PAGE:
Mail Contractor Threatens to Fire Striking Truck Drivers, APWU Charges
03/28/2005 - Mail Contractors of America, a private mail hauler, began a campaign of intimidation against striking APWU members in Jacksonville, FL, March 26, according to the local president representing the truck drivers.
Russ Gallion, president of APWU’s First Coast Local, which represents MCA truck drivers in Jacksonville, said the company telephoned striking workers at home Saturday and told them if they didn’t report to work on Monday, March 28, they would be terminated. None of the striking workers returned to work, Gallion said.
More than 70 Jacksonville truck drivers walked out March 24, joining over 100 MCA strikers in Des Moines and Kansas City, KS, who began a job action on March 22. “We are striking against unfair labor practices by MCA,” Gallion said. “Mail Contractors of America has tried to force us to drive longer than we are allowed to under Department of Transportation regulations,” he said, “and they have been writing us up for adhering to safety standards.”
The company has transferred workers from Greensboro, NC, Atlanta, and Los Angeles to do the work of the strikers in Jacksonville, Gallion reported. The drivers have been shuttled from a Ramada Inn to the MCA terminal under armed guard, he said. “They are using the extra drivers to cover the Jacksonville runs and to try to break the strike.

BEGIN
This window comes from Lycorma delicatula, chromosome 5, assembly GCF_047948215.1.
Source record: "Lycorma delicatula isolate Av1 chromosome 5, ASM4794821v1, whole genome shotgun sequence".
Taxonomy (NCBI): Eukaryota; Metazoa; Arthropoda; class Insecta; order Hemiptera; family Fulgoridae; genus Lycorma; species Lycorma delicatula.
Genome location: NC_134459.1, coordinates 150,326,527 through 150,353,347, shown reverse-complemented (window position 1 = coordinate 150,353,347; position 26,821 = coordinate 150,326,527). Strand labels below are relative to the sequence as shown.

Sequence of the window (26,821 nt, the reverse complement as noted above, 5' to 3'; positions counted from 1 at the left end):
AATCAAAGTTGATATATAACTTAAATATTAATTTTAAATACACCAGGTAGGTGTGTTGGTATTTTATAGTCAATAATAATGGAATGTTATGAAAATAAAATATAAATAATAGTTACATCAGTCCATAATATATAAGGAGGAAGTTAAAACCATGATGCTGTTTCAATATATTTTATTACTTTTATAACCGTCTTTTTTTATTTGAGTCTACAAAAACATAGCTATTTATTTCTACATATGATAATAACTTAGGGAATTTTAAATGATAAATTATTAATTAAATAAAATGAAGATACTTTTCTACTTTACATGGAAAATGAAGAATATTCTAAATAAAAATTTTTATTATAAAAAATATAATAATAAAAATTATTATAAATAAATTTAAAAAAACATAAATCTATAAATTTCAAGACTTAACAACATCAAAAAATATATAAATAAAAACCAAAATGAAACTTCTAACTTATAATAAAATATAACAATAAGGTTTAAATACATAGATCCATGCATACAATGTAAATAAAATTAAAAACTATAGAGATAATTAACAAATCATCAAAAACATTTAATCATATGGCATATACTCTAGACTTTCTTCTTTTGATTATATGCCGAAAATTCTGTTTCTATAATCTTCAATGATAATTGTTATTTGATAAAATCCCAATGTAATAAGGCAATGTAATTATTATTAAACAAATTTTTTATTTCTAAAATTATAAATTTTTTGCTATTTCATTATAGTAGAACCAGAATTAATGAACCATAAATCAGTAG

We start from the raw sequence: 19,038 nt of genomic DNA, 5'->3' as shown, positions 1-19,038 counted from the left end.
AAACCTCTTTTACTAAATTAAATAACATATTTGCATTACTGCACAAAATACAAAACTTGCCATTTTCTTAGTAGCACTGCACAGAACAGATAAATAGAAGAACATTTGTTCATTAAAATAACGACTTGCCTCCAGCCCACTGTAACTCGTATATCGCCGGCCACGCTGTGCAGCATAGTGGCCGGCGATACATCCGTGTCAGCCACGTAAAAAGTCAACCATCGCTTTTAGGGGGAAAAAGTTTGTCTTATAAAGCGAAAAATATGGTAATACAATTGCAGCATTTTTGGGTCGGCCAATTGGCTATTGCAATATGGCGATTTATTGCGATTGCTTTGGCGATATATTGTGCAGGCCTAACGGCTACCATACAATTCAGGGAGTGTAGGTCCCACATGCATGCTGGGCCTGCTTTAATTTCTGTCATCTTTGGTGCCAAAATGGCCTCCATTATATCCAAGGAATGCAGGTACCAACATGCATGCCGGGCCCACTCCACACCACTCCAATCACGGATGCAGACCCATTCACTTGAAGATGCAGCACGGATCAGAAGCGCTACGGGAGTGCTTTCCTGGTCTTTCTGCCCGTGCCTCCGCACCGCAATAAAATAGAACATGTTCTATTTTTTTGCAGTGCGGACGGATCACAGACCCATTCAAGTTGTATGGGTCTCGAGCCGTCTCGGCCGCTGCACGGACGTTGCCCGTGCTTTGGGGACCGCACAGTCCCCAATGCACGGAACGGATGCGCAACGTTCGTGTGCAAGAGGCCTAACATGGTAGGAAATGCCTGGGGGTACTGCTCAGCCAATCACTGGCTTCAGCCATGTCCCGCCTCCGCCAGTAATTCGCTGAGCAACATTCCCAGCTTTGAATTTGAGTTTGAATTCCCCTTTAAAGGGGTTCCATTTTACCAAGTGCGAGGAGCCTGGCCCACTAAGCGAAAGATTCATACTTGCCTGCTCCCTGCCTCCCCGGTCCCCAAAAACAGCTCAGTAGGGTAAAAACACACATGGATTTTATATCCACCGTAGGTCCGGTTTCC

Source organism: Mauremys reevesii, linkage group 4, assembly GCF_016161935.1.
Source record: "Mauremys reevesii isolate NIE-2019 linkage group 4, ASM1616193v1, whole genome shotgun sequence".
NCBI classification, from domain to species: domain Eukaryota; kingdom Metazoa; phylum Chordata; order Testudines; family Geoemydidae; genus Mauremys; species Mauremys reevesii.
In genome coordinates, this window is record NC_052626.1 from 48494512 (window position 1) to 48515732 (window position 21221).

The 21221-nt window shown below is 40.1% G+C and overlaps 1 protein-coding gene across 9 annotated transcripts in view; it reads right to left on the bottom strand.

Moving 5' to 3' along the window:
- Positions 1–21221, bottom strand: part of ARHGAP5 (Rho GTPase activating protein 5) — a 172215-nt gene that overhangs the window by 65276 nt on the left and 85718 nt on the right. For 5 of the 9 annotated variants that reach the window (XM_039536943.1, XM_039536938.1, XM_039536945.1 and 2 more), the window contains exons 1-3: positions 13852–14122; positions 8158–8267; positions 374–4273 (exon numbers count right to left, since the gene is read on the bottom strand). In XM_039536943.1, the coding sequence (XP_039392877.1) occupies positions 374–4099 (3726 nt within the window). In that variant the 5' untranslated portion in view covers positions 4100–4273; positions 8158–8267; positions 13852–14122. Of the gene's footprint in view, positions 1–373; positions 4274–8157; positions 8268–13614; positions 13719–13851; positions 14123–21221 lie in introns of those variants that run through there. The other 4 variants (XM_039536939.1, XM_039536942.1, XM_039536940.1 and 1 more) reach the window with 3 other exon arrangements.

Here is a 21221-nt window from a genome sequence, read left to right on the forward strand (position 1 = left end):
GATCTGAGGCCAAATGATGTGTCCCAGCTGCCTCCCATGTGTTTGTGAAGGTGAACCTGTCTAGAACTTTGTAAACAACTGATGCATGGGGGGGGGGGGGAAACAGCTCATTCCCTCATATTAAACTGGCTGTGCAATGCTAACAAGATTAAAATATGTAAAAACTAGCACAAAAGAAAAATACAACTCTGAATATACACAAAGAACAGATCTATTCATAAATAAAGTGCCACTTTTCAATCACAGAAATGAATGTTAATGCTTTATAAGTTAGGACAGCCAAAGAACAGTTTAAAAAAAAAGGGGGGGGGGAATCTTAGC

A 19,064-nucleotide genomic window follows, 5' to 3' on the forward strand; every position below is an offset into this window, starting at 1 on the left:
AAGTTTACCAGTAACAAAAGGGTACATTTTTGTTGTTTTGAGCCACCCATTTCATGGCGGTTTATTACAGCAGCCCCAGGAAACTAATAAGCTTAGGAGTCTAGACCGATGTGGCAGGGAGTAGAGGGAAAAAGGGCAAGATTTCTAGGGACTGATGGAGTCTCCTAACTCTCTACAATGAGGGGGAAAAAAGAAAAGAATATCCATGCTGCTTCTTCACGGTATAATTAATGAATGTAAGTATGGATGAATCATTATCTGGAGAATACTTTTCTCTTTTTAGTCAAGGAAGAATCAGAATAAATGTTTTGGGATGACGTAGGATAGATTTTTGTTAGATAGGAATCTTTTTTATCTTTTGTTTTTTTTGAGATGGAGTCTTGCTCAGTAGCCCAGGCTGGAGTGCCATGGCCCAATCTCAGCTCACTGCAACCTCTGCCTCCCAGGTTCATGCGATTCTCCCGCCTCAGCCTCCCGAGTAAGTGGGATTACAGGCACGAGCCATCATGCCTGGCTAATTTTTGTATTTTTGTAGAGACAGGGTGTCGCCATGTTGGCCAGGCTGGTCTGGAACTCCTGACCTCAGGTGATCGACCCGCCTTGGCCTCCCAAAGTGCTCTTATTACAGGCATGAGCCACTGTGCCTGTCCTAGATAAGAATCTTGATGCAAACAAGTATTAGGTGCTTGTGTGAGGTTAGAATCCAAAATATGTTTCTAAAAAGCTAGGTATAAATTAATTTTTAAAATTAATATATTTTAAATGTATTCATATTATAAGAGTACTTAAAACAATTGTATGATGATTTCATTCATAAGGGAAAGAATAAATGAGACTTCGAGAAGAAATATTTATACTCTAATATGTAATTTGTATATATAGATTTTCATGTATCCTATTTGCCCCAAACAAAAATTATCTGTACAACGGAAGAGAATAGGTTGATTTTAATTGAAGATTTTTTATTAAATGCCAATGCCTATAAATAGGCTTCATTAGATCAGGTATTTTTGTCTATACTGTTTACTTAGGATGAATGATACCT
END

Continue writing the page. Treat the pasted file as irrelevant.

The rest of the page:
“They’re putting pressure on us,” Gallion said, “but they haven’t broken us. We’re putting pressure on them too.”
MCA has been receiving notices from the Postal Service that the company has failed to complete its routes in a timely manner, he said. The company must maintain a 98 percent on-time delivery standard, or fines can be imposed.
Strikers are picketing at four Jacksonville locations – the MCA terminal, the USPS Bulk Mail Center, and at two rail yards where MCA picks up and drops off mail. Teamsters who work for other companies at the rail yards have honored the picket lines and those companies are putting pressure on MCA to settle the matter, Gallion said.
Also on Saturday, there was a threat of violence when a strike breaker, who was driving his own vehicle at the end of a shift, told a picketer he had a gun and pointed it at him, Gallion said. “He said he would shoot the first person that touched him. Then he sped off.”
MCA imposed a contract on its workers Sept. 1, 2004. Collective bargaining agreements covering workers in Des Moines and Jacksonville expired Sept. 30, 2003. The truck drivers in Kansas City had never negotiated a contract with the company.